"Vineeta Yadav's book is full of brilliant insights, fascinating paradoxes, and compelling empirical narratives about corruption and lobbying Brazil, India, and other developing countries. Counter-intuitively, Yadav finds that strong political parties in developing country democracies can lead firms' lobbying efforts to tend toward political corruption. Yadav's book is essential reading for scholars, policy makers, and managers who do business in emerging markets."--Rawi Abdelal, Professor of Business Administration, Harvard Business School
"Yadav argues, against conventional wisdom, that developing countries with strong legislative parties are more rather than less likely to succumb to lobbying pressure and systemic corruption. Based on extensive original data on the incidence and effects of corporate lobbying in India and Brazil as well as large-n data analysis of many other countries, Yadav's work is substantively important and technically sophisticated. This will be indispensable reading for scholars of the political economy of development."--Frances Rosenbluth, Professor of Political Science, Yale University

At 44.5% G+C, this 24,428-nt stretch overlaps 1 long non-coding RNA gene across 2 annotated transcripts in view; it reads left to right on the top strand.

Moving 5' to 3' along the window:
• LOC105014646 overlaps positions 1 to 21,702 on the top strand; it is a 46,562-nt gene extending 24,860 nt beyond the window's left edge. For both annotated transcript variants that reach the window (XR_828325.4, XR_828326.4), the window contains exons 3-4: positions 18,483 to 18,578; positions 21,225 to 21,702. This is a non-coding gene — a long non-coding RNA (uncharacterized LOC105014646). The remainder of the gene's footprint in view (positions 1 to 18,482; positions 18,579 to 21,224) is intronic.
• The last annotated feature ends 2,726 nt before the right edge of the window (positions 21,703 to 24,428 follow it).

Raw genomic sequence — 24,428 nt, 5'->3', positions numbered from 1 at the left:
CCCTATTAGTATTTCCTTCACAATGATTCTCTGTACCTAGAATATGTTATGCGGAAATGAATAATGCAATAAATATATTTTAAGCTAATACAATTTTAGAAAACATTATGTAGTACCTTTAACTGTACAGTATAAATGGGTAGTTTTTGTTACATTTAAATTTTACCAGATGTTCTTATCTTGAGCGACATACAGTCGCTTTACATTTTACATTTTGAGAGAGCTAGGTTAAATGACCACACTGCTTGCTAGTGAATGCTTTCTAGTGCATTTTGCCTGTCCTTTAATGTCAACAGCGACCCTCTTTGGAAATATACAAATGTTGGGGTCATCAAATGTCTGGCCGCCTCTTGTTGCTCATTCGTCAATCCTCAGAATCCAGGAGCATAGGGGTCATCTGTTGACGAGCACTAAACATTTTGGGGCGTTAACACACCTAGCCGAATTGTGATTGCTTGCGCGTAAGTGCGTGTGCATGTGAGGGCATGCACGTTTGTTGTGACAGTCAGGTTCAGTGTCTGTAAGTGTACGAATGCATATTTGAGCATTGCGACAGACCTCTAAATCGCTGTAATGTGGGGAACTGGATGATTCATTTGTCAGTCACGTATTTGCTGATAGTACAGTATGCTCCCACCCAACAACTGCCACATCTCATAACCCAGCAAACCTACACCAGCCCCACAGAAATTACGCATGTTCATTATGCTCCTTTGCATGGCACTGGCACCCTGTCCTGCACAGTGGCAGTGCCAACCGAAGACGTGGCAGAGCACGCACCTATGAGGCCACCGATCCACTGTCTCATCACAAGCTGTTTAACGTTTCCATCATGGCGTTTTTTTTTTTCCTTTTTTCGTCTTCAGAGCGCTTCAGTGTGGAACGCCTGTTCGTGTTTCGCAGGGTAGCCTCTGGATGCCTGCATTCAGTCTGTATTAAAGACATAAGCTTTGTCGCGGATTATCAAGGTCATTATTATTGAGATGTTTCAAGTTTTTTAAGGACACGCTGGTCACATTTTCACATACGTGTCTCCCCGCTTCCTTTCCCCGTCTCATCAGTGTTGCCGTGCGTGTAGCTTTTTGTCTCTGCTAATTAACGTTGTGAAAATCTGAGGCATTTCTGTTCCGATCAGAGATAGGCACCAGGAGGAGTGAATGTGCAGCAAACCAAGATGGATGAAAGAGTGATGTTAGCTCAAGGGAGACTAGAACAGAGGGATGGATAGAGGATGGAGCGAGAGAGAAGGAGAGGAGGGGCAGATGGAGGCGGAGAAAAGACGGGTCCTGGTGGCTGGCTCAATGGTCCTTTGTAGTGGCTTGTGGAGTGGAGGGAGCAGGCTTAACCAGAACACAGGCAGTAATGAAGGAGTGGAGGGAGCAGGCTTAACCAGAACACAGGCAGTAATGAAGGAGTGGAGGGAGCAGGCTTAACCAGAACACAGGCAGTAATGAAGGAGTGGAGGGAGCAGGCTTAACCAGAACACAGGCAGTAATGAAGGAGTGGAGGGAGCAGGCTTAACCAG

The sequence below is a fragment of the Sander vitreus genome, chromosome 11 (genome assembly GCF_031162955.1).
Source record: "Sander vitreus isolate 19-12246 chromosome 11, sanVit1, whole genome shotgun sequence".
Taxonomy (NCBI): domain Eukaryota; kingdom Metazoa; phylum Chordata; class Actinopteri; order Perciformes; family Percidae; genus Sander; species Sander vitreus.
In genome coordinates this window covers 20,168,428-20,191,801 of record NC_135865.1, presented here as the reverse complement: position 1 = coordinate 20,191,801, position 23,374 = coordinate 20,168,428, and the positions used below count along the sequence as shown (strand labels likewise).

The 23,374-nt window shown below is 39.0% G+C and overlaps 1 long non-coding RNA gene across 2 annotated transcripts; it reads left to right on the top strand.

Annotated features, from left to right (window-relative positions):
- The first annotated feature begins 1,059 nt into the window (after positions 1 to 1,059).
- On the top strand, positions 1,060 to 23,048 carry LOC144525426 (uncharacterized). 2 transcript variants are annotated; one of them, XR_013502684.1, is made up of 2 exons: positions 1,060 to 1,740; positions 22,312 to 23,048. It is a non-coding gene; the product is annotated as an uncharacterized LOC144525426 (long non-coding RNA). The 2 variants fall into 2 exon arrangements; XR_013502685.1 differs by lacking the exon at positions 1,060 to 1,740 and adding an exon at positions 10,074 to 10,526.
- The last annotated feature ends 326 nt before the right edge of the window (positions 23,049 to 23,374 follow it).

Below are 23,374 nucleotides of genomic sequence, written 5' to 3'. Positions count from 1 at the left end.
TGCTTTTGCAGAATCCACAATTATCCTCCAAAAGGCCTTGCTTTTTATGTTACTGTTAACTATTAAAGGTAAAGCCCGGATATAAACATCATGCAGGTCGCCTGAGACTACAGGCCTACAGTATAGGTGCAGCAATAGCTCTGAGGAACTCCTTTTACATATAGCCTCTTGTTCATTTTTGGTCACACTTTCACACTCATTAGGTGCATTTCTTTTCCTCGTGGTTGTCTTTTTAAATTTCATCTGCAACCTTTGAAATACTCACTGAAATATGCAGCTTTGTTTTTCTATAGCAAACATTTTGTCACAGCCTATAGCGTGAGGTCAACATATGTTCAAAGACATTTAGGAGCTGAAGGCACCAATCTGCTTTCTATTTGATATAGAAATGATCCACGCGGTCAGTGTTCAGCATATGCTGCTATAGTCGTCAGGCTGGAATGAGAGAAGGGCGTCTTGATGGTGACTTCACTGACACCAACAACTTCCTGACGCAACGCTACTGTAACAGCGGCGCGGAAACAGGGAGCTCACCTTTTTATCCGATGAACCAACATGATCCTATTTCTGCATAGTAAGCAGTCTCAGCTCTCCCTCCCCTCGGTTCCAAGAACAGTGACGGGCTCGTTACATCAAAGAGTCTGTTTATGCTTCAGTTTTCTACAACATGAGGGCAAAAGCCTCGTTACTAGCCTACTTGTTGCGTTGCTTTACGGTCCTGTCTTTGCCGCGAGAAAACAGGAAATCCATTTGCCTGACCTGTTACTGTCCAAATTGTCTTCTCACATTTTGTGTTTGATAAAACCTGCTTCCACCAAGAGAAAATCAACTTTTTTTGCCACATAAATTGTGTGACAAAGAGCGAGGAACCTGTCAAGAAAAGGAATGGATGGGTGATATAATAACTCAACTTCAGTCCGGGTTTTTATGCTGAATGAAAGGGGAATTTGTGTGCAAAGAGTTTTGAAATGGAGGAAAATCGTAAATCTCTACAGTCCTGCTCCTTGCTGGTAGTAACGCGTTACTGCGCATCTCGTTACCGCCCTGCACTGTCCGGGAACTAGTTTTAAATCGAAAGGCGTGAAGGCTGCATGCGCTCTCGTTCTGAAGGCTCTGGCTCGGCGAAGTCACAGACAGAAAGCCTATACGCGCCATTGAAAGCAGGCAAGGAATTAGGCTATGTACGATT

"...careful empirical work...."--Richard N. Cooper, Foreign Affairs
"Densely packed, meticulously researched, and carefully argued, this is an importantly subtle contribution to the understanding of corruption and developing democracy. ...Highly recommended."--CHOICE
About the Author
Vineeta Yadav is Assistant Professor of Political Science at Pennsylvania State University. She was a fellow at the Niehaus Center for Globalization and Governance at Princeton University and at the Kellogg Institute at the University of Notre Dame. Her research and teaching interests include business-government relations, special interest lobbying, legislative politics and economic development with a special focus on China, Brazil and, India.